KissAnime, longstanding pirate anime streaming site, is 'closed forever'

Been around a while.

Nyi Nyi Thet | August 15, 2020, 10:07 PM

KissAnime is a longstanding piracy website where people illegally stream anime shows.

On August 15, 2020, moderators on the KissAnime subreddit posted a thread announcing the permanent closure of KissAnime.

Sister site KissManga, which hosts manga comics, has also been taken down.

According to Aniradio Plus, KissAnime Support's announced that the beta server had been taken down at 6:19am.

The moderators on the subreddit have also urged people not to visit other unofficial KissAnime sites as they are most likely phishing sites, using the familiar name to entrap users.

Eventually, all files were apparently deleted.

The official KissAnime website currently only shows the words "All files are taken down by copyright owners. The site will be closed forever. Thank you for your supports".

Stricter copyright laws

Japan will be enacting stricter copyright laws from January 2021 onwards. According to Kyodo News, the stricter laws will target leech websites as well.

This means websites that provide hyperlinks to download torrent files of pirated manga or anime will also be targeted.

In 2019, alleged manga pirate Romi Hoshino was arrested while trying to take a plane to Hong Kong from The Philippines.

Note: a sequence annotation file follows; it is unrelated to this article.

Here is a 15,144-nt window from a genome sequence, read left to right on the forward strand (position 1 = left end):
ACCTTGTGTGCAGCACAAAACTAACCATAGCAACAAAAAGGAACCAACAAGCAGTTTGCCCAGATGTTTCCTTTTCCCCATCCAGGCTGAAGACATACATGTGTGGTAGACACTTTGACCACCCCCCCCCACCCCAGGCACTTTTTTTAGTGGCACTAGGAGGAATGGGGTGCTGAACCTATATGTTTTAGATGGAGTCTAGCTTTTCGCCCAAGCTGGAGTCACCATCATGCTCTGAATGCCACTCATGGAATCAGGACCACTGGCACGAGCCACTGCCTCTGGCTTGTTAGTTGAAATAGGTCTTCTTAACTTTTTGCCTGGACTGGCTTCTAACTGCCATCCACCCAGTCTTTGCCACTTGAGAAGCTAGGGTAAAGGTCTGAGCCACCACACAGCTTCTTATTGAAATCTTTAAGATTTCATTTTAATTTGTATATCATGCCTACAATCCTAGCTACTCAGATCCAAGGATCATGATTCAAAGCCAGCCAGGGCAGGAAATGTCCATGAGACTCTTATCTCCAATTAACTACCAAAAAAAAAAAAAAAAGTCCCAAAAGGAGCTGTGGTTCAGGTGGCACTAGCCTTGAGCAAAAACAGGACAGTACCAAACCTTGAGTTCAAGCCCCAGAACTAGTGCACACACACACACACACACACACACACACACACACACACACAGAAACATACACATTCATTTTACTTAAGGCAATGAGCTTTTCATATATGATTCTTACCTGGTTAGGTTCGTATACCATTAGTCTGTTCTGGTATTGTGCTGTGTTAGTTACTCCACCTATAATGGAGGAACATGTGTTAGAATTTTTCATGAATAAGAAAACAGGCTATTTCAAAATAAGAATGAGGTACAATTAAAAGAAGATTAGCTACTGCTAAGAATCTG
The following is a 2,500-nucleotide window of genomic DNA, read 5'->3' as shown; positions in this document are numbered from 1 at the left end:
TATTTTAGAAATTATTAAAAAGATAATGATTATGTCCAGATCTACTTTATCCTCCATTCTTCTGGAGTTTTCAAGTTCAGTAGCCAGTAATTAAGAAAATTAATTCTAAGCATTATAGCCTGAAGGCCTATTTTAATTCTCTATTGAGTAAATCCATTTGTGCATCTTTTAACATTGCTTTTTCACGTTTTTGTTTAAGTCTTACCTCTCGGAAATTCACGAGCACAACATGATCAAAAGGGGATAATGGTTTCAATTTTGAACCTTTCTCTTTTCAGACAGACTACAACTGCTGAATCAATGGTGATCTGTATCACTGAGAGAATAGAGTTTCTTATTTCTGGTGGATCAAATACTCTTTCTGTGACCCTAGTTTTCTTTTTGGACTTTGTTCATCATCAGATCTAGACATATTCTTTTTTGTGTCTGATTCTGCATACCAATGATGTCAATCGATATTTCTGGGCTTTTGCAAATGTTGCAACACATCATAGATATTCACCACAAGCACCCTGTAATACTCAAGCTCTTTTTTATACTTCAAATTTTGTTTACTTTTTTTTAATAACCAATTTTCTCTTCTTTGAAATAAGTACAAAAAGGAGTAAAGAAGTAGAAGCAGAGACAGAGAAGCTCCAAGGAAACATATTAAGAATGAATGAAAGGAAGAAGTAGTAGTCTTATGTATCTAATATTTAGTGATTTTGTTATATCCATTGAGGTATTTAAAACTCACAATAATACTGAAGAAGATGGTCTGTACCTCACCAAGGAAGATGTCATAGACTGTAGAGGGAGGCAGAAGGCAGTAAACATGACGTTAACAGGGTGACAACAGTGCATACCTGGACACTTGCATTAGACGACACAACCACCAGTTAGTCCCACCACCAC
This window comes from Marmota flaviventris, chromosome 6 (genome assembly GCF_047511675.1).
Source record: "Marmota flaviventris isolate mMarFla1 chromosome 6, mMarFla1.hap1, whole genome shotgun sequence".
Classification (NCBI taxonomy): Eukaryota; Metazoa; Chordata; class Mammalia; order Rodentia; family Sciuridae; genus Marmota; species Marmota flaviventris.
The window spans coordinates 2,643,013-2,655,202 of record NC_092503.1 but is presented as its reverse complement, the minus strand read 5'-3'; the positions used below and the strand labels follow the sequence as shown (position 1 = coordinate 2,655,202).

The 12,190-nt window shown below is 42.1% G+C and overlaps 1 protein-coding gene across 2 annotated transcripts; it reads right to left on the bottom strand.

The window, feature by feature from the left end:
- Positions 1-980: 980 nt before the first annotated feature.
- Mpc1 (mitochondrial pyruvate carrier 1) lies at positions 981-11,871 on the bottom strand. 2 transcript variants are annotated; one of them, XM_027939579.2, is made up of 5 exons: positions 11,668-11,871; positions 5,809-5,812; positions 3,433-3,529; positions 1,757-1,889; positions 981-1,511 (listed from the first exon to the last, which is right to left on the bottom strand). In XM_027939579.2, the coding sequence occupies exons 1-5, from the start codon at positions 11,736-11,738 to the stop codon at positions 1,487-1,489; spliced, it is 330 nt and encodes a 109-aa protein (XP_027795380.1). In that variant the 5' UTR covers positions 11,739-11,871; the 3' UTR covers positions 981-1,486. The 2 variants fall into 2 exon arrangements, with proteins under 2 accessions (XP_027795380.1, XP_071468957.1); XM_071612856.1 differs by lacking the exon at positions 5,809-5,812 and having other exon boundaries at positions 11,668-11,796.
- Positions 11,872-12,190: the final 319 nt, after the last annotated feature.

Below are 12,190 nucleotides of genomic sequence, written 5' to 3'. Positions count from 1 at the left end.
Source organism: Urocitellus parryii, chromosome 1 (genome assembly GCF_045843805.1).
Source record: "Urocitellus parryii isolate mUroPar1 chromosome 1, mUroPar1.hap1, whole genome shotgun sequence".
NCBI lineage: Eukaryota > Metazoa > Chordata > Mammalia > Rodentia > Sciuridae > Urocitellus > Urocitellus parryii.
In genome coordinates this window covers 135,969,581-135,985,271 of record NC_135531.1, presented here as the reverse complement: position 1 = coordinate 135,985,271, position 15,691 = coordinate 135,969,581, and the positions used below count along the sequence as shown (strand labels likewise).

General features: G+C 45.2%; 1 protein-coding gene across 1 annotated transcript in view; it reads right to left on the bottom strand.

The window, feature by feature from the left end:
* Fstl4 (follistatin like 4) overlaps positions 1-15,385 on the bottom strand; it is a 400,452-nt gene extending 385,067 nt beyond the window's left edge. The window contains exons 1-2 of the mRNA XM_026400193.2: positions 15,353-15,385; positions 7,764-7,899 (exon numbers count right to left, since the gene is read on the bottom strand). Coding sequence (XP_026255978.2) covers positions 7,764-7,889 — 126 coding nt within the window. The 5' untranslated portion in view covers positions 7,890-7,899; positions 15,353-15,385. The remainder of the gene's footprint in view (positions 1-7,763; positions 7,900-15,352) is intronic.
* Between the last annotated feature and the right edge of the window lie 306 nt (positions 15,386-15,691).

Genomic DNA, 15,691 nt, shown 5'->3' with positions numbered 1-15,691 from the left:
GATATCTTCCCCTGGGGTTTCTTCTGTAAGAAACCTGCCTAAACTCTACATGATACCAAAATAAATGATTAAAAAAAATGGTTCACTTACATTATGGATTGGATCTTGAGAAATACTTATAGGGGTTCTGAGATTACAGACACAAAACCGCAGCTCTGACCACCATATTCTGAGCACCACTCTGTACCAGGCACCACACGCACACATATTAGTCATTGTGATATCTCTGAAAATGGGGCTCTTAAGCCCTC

He reportedly managed Manga Mura, which was considered one of the most notorious manga sharing websites at the time.

CNN reported that Japanese officials said the losses from sales amounted to 320 billion yen (S$4.12 billion).

The site was operational from January 2016 to April 2018. During that time, the Philippines government said publishers claimed to have lost as much $2.9 billion (320 billion yen) in sales, according to Japan officials.

According to Soranews, Japan publishers, including publishers of Weekly Shounen Jump and Shonen Magazine, jointly filed a lawsuit against websites they called "successor sites" to Manga Mura.

According to Soranews, he was deemed by officials as "a risk to public safety and security".

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Image adapted from Sensorstechforum and Gamerevolution